Some people are never satisfied. Ignoring the fact that gasoline has done a terrific job of powering motorcycles for many years, they insist on exploring alternative fuels. Of course, there are good reasons. Although a small and lightweight motorcycle is an eco-friendly way of getting around town, gasoline is an imperfect fuel source.
Exhaust emissions are top of the issues list. Modern machines are cleaner than those of yore, but still put out a cocktail of smog-creating chemicals— most notably, CO2. The source of the gasoline concerns many people too. Derived from oil, there's a finite supply, and much of it has to be imported. And last, in urban environments where two-wheeled transportation is at its most useful, the noise generated by those mechanical motorcycle parts is a significant problem.
Electricity: The Obvious Alternative
A growing proportion of our electricity comes from renewables, but even when generated from coal or gas it's easier to control the emissions at source. An electric motorcycle has zero emissions at the point of use, but it has other selling points for biking enthusiasts. Electric motors generate instantaneous torque, making these machines remarkably quick. The smoothness is also a boon to riders, and the hush benefits everyone but those who love the throb of a Harley.
Harley riders may enjoy maintaining their machines, but for most bikers it's a chore. Electric power eliminates many motorcycle parts like spark plugs, oil and filters, so maintenance costs are almost zero and reliability is exceptionally good.
As with cars, the Achilles' heel of electric power is battery storage. The energy density of batteries is far less than that of gasoline, meaning range is limited. That's not necessarily a problem in cities though, where riders don't cover great distances, charging points are relatively plentiful, and regenerative braking puts power back into the battery.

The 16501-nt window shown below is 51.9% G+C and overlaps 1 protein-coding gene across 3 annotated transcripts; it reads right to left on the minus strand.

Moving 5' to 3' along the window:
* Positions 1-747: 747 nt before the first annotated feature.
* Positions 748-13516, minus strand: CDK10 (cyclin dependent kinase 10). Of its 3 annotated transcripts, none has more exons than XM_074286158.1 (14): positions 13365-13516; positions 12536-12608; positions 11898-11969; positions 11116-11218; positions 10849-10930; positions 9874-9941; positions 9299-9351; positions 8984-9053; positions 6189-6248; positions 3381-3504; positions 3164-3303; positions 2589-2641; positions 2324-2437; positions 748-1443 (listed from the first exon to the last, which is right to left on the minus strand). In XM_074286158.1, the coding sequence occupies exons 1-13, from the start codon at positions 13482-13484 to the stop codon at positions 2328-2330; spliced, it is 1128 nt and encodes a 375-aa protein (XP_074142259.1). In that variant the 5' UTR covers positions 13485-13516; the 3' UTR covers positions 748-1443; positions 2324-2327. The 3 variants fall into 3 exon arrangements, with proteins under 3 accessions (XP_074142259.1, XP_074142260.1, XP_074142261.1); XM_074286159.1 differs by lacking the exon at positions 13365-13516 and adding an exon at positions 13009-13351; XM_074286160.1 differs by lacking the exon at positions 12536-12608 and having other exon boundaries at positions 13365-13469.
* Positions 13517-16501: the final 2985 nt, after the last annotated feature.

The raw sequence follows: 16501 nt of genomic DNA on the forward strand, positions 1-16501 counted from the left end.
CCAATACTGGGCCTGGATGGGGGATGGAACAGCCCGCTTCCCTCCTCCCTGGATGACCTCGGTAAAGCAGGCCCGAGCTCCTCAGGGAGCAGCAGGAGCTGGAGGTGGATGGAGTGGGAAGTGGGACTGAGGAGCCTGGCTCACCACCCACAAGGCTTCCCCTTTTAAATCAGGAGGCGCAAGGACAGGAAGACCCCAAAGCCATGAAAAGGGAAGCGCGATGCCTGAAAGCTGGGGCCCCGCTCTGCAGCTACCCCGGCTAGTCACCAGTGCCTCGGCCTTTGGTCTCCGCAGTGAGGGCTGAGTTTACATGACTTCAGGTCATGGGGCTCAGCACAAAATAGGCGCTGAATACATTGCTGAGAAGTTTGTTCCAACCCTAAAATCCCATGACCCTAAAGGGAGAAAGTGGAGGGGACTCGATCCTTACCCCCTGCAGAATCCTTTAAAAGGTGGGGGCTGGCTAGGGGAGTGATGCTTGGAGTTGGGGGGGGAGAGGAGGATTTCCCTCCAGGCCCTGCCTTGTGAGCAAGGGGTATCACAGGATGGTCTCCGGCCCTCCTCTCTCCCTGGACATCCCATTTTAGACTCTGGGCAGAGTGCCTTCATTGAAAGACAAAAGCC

Brew Your Own?
If batteries are such a nuisance, how about generating the electricity on-board when you need it?
That's the idea behind fuel cells. These generate electricity from hydrogen, producing water as a byproduct. As Forbes reports, the technology is well established— car manufacturers like Honda and BMW have had fuel-cell development cars running for several years— and a number of motorcycle manufacturers are working on fuel-cell bikes. But if you want to buy one, you'll need to wait a while.
Other fuel sources have been tried. An Argentinean motorcycle company, Zanella, promoted a bike that would run on compressed natural gas, while several enthusiasts have experimented with biodiesel. As a fuel, biodiesel is interesting because it's renewable, but the downsides are noise and exhaust emissions.
This is Not Science Fiction
Electric motorcycles are available now from companies like Evolve, Brammo and Zero. There is more evidence that these are practical alternatives to the old gasoline machines. Consider this: Gizmag.com reports that police forces from Monterey, Calif. to London, England, have tested and are using electric motorcycles.
So what's the future for eco-friendly motorcycles? Electric power is here but range concerns will likely hold back long-distance cruisers. Those folks will have to wait for fuel-cell bikes, but for city use the green motorcycle should satisfy most riders.